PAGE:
How do we do skills in a problem-solving oriented class?

You’ve got a really awesome, quick answer for me, right? This one’s easy-peasy?

I’ve been having many conversations about how to include skills/review in a class that is much more centered around problem-solving. It really helps when students can efficiently and effectively calculate with positive and negative numbers, solve equations, etc. How do we get that to happen?

So, how to incorporate these skills without compromising values/the classroom? My first idea was to have 5 minute math sessions 3 days/week, emphasizing to students that this was about improving YOUR score and keeping everything fresh. Quick, clean, done.

But … is 5 MM really the best for this task of review/skill retention? First of all, if a student is really stuck on how to do something effectively and efficiently, 5 MM is not going to help him/her get smarter.  Second, even if I frame 5MM as a competition against yourself, we don’t care how you’re doing just that you’re getting better, etc., the practice still comes from a place of competition and drill.

Plus, I went to a talk this weekend that included a statistic about how large a percent of people remember 5 MM as literally harmful.

So, enter Number Stories, about which I learned in “What’s Math Got to Do with It?” (good book). With a number story, the teacher posts any problem that one could reasonably choose to do in one’s head on the board. Students then solve it in their head, giving a thumbs up when they have reached the answer. After some large percentage of students have thumbs up, students share different methods for doing the problem in their head.

Why is this (maybe) better? It decreases competition, but more importantly, students who try to do problems in their head inefficiently are expending incredible mental energy on calculation, rather than other areas of a problem. Having students share their methods opens up pathways for students who do not yet have as efficient methods. Everyone wins! (I think?)

Now, how to track data connected to number stories for my educator goals is another story …

What are your thoughts on how best to incorporate skills and review into a task-oriented class?


5 thoughts on “How do we do skills in a problem-solving oriented class?

  1. Doing this number stories activity turns the review into problem-solving too, in a way. The kids are explaining to each other how they think about things. You – or other students – can ask, “Why does that work?” Reasoning about ideas becomes the basis for everything you do, instead of copying the teacher’s procedures.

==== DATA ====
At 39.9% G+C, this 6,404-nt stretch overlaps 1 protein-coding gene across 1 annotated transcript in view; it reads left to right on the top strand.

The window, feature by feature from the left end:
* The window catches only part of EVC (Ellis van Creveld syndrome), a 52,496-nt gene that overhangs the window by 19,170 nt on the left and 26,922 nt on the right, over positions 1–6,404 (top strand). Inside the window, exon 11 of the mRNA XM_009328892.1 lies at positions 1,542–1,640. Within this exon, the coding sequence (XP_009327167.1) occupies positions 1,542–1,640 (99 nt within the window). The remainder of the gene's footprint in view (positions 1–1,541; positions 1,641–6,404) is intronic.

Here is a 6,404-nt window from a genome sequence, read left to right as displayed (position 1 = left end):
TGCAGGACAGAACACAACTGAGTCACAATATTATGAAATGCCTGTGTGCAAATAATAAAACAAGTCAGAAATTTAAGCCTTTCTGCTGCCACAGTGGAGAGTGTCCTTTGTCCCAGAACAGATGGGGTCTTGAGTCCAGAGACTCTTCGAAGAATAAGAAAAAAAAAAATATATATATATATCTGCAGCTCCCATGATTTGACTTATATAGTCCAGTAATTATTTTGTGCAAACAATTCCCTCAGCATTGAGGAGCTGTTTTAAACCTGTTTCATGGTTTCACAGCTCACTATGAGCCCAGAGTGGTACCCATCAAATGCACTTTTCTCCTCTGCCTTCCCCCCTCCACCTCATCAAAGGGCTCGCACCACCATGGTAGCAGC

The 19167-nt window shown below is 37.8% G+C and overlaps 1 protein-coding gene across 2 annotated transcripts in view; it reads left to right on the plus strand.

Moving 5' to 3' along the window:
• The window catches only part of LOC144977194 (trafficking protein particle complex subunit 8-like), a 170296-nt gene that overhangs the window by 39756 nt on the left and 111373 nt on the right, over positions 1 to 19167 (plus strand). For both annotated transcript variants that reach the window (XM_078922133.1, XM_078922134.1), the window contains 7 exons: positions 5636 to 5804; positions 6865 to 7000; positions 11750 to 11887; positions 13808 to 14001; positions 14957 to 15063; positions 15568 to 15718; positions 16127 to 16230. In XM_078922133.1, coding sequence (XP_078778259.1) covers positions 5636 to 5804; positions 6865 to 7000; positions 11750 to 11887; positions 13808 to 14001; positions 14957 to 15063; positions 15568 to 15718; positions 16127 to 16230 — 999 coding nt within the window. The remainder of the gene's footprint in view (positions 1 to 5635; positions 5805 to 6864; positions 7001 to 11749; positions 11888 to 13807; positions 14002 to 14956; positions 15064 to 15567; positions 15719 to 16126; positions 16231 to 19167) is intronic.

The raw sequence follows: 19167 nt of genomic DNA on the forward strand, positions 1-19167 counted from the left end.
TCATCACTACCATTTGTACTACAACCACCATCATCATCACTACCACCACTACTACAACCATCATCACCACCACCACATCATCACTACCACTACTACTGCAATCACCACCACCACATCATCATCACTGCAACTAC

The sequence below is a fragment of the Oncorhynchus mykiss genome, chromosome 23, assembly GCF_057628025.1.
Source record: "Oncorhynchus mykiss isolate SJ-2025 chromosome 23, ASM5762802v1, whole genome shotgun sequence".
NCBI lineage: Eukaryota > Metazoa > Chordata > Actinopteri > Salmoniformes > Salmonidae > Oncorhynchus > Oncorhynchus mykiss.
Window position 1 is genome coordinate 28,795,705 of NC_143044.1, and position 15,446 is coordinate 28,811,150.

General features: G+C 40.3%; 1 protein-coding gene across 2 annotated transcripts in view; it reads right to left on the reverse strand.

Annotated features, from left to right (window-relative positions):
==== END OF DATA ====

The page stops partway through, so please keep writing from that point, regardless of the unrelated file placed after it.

• Yes! They’re great! I have never used number stories intentionally though, only as a time filler or occasionally to try to “automatize” skills that I thought should be more automatic. I’m excited to see what happens when I use them on a schedule towards specific objectives.

  2. I have learned so much from you and we only homeschool our math-intuitive/drill-opposed elementary age daughter. I would love to know more about the statistic of people remembering 5 MM as harmful. Do you have a link or author?

    We also have two older daughters (done with college and almost done with college) and they both remember the panic/freezing/hatred of 5MM. At the time, they were given the same test until they passed. Not for lack of studying or knowing the facts, but my daughters were so freaked out about the stakes and the time passing that they would eventually just remember the answer sequence to pass on to the next test so they weren’t embarrassed by their lack of progress. It didn’t matter that there was zero pressure from home or the teacher, the kids in the class always knew each other’s progress. I didn’t see a whole lot of value to those tests (my daughters called them “Mad Minutes”), other than their creativeness to find a work-around.

    Thank you so much for sharing your thoughts! I already have the book on order. : )

  3. I like the idea of encouraging that mental math, but with less pressure than is typical. I still think some students will feel pressure, so you may want to give students the option of if they are stuck to use paper to figure it out. Or have students who feel stuck estimate rather than trying for an exact answer — I’m thinking of things that could help them to “unfreeze” if they get frozen. It may also be that giving the students a chance to talk about the pressure can help — they may be able to come up with some creative ways to diffuse that pressure.

    • I like both those ideas — paper option or estimating. I do notice sometimes that pressure still exists (though not as much as with 5MM and less giving up). I am also thinking about having a few posted at once so that we can spend longer with the expectation that it doesn’t matter how many you actually do (so fast-finishers aren’t chomping at the bit and students who need the wait time can get it).

      Also, is there a link you have for the harmful math practices?

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